World News

Zimbabweans battle to survive as bread costs rise by 60%

While South Africa face a possible downgrade to junk status due to Eskoms implementation of Stage 2 load shedding on Wednesday, Zimbabwe will be facing further power shortages as they will no longer receive enough power from the utility to assist them with their power shortage.

The Southern African nation has a non-binding agreement which allows Zimbabwe to import up to 400 megawatts of power from South Africa, while receiving an an additional 100 megawatts from neighboring Mozambique.

The blackouts in Zimbabwe sometimes last as long as 18 hours a day despite the country spending $23-million a month on electricity imports.

Price hikes

Earlier this month the country increased its electricity tariff by 320% in a bid to increase production and improve supply. This was the second increase in three months, following a 300% increase in August.

The Zimbabwe Energy Regulatory Authority (ZERA) said that the tariff increase was due to the soaring inflation rate.

Zimbabweans were however hit with another blow on Wednesday when bread prices rose by 60% overnight.

Bread shortages

The country have also been facing a bread shortage due to the scarcity of the subsidised bread flour which was being imported.  Locally produced flour is very expensive and not viable for use by bakers.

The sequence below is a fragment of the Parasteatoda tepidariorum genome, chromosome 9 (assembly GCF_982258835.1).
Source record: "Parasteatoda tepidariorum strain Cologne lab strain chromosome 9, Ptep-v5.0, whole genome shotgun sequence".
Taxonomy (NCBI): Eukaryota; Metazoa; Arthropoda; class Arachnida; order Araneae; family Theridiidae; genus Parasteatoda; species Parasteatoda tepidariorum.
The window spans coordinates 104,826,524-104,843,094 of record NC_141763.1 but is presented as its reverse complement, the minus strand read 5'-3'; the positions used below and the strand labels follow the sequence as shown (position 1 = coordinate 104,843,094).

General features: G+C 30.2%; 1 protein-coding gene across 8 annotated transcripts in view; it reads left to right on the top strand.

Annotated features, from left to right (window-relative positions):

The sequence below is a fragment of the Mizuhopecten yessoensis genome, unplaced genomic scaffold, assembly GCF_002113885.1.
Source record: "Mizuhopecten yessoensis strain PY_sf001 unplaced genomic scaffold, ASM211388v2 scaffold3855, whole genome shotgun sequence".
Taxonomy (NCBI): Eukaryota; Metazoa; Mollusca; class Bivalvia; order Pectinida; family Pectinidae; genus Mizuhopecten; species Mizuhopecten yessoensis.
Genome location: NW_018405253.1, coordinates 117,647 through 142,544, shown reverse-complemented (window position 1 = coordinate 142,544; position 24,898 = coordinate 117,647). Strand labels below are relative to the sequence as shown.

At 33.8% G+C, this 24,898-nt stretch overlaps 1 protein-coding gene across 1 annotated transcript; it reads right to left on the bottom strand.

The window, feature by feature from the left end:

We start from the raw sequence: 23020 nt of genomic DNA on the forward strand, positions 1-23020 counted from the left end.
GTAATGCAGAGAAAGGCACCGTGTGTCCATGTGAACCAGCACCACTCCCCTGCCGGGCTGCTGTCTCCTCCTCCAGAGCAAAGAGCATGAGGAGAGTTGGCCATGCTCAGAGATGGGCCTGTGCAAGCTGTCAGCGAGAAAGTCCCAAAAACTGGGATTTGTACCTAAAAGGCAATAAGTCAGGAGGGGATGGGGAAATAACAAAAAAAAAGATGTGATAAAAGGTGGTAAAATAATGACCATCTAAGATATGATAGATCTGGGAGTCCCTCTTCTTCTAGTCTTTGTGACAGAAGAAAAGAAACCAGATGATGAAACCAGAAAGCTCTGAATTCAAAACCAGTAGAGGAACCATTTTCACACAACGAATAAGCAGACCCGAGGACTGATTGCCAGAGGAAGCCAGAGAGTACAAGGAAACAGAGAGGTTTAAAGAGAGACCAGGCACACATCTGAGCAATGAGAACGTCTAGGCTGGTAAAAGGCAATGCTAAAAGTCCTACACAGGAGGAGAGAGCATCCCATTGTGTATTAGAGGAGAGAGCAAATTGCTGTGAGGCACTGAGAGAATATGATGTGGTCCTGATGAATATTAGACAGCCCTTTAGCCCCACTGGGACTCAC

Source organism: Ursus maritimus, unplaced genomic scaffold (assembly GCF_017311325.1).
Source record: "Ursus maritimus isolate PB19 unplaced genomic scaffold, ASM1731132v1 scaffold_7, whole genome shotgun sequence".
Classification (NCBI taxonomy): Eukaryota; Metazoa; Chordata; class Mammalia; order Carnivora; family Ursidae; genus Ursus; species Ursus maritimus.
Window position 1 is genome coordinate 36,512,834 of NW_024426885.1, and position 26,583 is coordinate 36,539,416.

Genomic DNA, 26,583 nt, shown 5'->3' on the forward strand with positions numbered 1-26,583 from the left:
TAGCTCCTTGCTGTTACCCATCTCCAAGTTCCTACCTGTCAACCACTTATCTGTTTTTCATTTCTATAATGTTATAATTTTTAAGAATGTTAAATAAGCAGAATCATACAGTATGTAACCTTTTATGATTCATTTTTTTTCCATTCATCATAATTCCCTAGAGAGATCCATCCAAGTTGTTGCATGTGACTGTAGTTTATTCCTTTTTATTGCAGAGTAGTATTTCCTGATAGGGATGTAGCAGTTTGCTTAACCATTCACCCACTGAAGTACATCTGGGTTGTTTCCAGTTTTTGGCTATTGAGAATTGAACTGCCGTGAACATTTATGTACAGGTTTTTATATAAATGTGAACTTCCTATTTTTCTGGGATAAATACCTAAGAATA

Hyperinflation feared

Hyperinflation reached 500-billion percent 10 years ago which forced Zimbabwe to scrap it’s own currency.  With continued price hikes there is fear of hyperinflation again.

Bakers have had no choice but to increase the cost of bread due to the increased cost of electricity and fuel. As there is only power for around six hours a day the bakeries have had to make use of generators to run the ovens.

The cost of raw materials to make the bread have also added to the increased price which saw bread increase from 9 Zimbabwe dollars to 15 Zimbabwe dollars (approximately US$1)

Workers are angry as salaries do not increase

Most Zimbabwean families are surviving on one meal a day, which often consists solely of bread, but workers are angry as salaries do not increase with the inflated prices meaning that even bread is becoming unaffordable.

Many government workers said they are unable to report for duty as their wages are almost worthless and they can no longer afford to travel as fuel prices increased by more than 25% earlier this month.

Inflation is currently at 290% but economists predict it could double that.